The jury convicted Trigones, and the Supreme Judicial Court of Massachusetts (“SJC”) affirmed the jury's verdict on appeal, Commonwealth v. Trigones, 397 Mass. 633, 492 N.E.2d 1146 (1986). The SJC rejected Trigones's argument that, under the Confrontation Clause, the court should not have admitted Weed's statement. Id. at 1150. It concluded that, under Ohio v. Roberts, 448 U.S. 56, 100 S.Ct. 2531, 65 L.Ed.2d 597 (1980), the testimony was admissible because Weed was unavailable 2 to testify at trial and his suppression hearing testimony bore adequate indicia of reliability. Trigones, 492 N.E.2d at 1149-50.
In 1991 Trigones filed a new trial motion based on ineffective assistance of counsel. The trial court initially denied the motion without a hearing. A single justice of the SJC then denied Trigones's motion for leave to appeal the denial, but remanded to the trial court for an evidentiary hearing because the justice could not make the requisite ineffective assistance of counsel determination on the record as it existed at the time. The trial court held an evidentiary hearing at which Trigones's trial counsel testified. After this hearing, the trial court again denied the motion and a single justice of the SJC then denied Trigones's motion for leave to appeal. Trigones next filed an unsuccessful action in the SJC for a declaration that it was unconstitutional to deny him the right to appeal from the denial of the new trial motion. Trigones v. Attorney Gen., 420 Mass. 859, 652 N.E.2d 893 (1995).
In 1997, some thirteen years after his conviction, Trigones sought federal habeas corpus relief. He argues that the admission into evidence of the transcript of Weed's testimony denied him his rights under the Confrontation Clause of the Sixth Amendment to cross-examine Weed at trial. The district court denied the writ, holding 1) that it was bound by what it considered the SJC's not-clearly-erroneous factual conclusion that Trigones abandoned his bias line of questioning at the suppression hearing and 2) that Trigones had failed to raise before the state courts his argument that his counsel had lacked a similar motive to cross-examine at the suppression hearing. Trigones, 115 F.Supp.2d at 172-73.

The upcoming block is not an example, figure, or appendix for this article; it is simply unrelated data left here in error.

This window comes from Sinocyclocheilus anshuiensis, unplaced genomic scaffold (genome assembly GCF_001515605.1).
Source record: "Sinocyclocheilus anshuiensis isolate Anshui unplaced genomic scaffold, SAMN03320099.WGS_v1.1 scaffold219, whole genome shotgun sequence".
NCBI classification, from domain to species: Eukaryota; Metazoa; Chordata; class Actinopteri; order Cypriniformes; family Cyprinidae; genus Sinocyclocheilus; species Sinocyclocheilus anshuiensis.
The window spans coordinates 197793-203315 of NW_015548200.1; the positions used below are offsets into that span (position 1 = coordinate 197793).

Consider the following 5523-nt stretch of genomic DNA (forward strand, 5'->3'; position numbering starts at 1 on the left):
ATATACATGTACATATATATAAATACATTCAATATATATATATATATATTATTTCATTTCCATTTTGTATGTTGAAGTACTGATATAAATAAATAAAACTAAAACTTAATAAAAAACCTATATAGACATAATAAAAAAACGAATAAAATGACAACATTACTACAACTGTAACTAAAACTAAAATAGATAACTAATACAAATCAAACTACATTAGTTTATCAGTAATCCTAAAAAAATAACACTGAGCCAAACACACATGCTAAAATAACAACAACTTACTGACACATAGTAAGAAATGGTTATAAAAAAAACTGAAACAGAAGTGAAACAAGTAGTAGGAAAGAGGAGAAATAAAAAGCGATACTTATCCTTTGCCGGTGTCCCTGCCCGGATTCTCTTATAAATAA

Although Trigones's argument is far from frivolous, we affirm the district court's denial. In light of the particular circumstances of this case, we cannot say that the SJC's conclusion was unreasonable.
Trigones makes a two-part argument 3 : (1) that admission at trial of the Weed transcript violated his Sixth Amendment right to confront Weed; and (2) that the SJC's decision that there was no Sixth Amendment violation was either “contrary to, or involved an unreasonable application of, clearly established Federal law, as determined by the Supreme Court of the United States.” 28 U.S.C. § 2254(d)(1) (2000).